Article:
Female Insects Prefer Dinner To "Handcuffs"

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Justine Alford

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943 Female Insects Prefer Dinner To "Handcuffs"
University of Derby. Mexican Bushcrickets Mating.

It turns out that many male insects have got this courting thing down to a tee- they treat their mates to a nice slap up meal before or even during the deed. Isn’t that nice? But some males have decided to leave this practice behind in favor of adopting some rather more unpleasant tactics to ensure mating success. Funnily enough, a new study investigating insect mating has revealed that the females don’t take too kindly to this aggressive behavior and kick the male to the curb. I don’t blame them.

Despite being a common practice in the insect world, there exists some uncertainty over the reasons behind gift giving before or during mating. Some believe that males give the female food as a means of distraction so that they can copulate for longer. Others think it may have evolved as a way of ensuring healthier offspring because it will provide nutrients to the female.


In a collaborative effort led by Professor Vahed, Professor of Entomology at the University of Derby, scientists set out to shed light on the purpose behind this curious behavior by studying the mating of bushcrickets. The researchers looked at 44 bushcricket species and found that the majority displayed gift giving, which usually involved donating the female a big gelatinous ball called a spermatophylax.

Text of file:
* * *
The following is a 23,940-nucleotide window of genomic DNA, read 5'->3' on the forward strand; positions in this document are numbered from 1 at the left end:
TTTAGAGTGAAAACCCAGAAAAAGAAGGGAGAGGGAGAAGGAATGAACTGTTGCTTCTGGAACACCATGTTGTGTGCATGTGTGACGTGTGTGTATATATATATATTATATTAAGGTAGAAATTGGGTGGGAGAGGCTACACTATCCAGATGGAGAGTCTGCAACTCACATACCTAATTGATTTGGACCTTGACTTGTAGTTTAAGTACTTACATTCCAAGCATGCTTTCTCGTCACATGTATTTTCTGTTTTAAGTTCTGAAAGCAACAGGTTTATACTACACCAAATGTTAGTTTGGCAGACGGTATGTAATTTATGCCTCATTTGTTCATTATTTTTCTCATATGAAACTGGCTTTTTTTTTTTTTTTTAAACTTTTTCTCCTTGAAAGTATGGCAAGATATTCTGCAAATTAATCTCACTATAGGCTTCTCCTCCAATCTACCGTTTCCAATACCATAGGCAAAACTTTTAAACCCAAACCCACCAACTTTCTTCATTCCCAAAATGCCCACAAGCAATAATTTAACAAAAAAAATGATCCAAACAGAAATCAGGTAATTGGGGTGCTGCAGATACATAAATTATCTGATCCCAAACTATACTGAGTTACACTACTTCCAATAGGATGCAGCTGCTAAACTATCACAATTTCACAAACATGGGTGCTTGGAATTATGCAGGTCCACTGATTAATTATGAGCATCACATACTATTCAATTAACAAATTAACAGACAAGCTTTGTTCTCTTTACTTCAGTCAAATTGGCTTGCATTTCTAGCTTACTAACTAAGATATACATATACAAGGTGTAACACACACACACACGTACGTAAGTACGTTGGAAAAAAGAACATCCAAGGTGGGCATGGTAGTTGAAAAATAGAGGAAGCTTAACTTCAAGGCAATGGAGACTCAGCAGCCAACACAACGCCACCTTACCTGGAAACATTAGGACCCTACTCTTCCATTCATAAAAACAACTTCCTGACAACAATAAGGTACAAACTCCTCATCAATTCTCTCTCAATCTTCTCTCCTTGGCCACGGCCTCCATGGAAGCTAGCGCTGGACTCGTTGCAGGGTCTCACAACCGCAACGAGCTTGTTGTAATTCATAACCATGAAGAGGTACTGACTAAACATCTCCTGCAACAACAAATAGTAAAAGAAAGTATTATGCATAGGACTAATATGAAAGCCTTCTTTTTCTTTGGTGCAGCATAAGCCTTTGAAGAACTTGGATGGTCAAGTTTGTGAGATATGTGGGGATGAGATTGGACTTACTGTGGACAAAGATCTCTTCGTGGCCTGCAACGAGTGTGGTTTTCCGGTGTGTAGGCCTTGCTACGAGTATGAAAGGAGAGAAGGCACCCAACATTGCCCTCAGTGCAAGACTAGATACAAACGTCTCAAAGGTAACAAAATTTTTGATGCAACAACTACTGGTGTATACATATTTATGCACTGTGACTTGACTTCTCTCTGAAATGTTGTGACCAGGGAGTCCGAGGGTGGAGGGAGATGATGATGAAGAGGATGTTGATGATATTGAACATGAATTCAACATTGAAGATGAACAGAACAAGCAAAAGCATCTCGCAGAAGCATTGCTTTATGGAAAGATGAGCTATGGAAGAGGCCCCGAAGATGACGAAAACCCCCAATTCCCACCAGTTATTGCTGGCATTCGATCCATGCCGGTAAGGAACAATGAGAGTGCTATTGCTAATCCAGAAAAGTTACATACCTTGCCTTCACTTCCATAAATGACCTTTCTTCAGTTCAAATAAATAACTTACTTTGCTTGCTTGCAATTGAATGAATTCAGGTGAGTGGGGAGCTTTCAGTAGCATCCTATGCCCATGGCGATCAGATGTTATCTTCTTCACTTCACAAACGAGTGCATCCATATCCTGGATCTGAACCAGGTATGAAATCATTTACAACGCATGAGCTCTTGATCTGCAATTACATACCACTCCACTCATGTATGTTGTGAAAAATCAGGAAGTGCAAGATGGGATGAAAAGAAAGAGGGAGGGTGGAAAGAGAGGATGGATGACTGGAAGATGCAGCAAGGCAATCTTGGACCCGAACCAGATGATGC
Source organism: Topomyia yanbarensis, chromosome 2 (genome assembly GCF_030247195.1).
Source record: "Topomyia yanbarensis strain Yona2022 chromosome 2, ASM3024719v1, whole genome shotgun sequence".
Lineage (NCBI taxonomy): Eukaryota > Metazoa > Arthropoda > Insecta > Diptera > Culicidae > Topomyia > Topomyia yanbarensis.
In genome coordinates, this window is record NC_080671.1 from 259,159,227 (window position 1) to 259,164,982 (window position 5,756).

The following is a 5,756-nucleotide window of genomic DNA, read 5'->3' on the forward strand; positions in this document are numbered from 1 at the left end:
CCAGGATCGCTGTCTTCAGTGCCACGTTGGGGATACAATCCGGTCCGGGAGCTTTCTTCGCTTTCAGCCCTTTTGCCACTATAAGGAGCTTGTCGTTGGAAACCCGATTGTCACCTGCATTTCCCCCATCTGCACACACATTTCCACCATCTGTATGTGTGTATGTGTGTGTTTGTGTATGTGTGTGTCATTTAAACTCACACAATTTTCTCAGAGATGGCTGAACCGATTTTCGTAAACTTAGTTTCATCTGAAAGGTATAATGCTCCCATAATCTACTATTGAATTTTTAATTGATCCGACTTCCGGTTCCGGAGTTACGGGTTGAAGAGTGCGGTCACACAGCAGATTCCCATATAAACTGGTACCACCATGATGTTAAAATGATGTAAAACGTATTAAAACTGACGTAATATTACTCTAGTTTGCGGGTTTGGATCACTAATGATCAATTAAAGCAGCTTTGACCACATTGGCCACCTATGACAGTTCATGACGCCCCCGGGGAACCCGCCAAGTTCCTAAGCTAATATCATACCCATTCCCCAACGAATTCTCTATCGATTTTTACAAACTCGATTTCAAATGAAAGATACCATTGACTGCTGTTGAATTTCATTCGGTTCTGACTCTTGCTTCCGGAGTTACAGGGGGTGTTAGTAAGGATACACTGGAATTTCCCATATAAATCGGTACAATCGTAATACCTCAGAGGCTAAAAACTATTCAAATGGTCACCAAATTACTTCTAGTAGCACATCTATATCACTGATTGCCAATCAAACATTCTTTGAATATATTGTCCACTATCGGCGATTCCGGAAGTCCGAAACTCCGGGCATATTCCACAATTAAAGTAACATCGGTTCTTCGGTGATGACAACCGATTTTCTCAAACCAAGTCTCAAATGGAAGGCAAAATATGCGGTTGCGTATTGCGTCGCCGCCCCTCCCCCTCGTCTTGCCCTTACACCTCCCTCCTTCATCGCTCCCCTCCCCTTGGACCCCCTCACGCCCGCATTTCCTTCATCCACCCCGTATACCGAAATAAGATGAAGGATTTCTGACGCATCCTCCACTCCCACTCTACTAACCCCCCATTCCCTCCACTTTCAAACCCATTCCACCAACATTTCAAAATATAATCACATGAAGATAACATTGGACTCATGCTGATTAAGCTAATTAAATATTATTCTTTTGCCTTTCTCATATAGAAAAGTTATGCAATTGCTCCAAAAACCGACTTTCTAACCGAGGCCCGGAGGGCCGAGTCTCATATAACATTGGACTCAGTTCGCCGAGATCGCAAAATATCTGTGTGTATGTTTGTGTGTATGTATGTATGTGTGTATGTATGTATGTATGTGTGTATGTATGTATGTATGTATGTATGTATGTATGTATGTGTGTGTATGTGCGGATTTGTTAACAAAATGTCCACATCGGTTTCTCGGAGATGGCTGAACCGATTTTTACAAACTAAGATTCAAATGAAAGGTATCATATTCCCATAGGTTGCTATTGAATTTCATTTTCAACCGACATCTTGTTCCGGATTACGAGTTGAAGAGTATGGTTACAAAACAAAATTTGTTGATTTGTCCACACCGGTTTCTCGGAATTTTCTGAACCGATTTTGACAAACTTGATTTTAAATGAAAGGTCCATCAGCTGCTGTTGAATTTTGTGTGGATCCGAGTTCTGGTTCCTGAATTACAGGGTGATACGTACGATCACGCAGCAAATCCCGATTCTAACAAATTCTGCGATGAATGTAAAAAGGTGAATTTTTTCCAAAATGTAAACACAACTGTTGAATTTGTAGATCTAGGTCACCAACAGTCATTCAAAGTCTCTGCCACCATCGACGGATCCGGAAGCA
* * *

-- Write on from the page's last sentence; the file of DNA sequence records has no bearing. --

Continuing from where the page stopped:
Some less generous males, however, didn’t treat the female to dinner. Instead, they’d cling on to the females using a variety of devices in order to prevent her from escaping. Some of the males actually stabbed the female with spikes. Charming. Others played the S&M card and used “handcuff” like devices to ensnare her.

According to Professor Vahed, the females would get pretty hacked off about this and if the male only gave a small or no gift the females would resist by kicking, biting and shifting around to chuck them off.

“Males who do present females with a spermatophylax don’t receive this kind of resistant behaviour from their partners. Such conflict shows that males who don’t give gifts are trying to ensure they transfer as much sperm into the female as possible (and often more than she wants). We see this forceful approach by males in all bushcricket species where nuptial gifts have been lost,” adds Vahed.


The team therefore came to the conclusion that both gift giving and forceful behavior served to increase fecundity rather than to ensure healthier offspring. The results of the study will be published in Evolution next week.    

“If these ‘bear traps’, ‘spikes’ and ‘handcuffs’ have evolved to prolong sperm transfer in bushcrickets which have lost nuptial gifts, it’s likely that the nuptial gift serves the same purpose in those species that still use it,” said Dr James Gilbert, University of Sussex and one of the researchers involved in the study.

So there you have it, gentlemen, don’t forget to wine and dine your lady, or you might just get a kick in the face.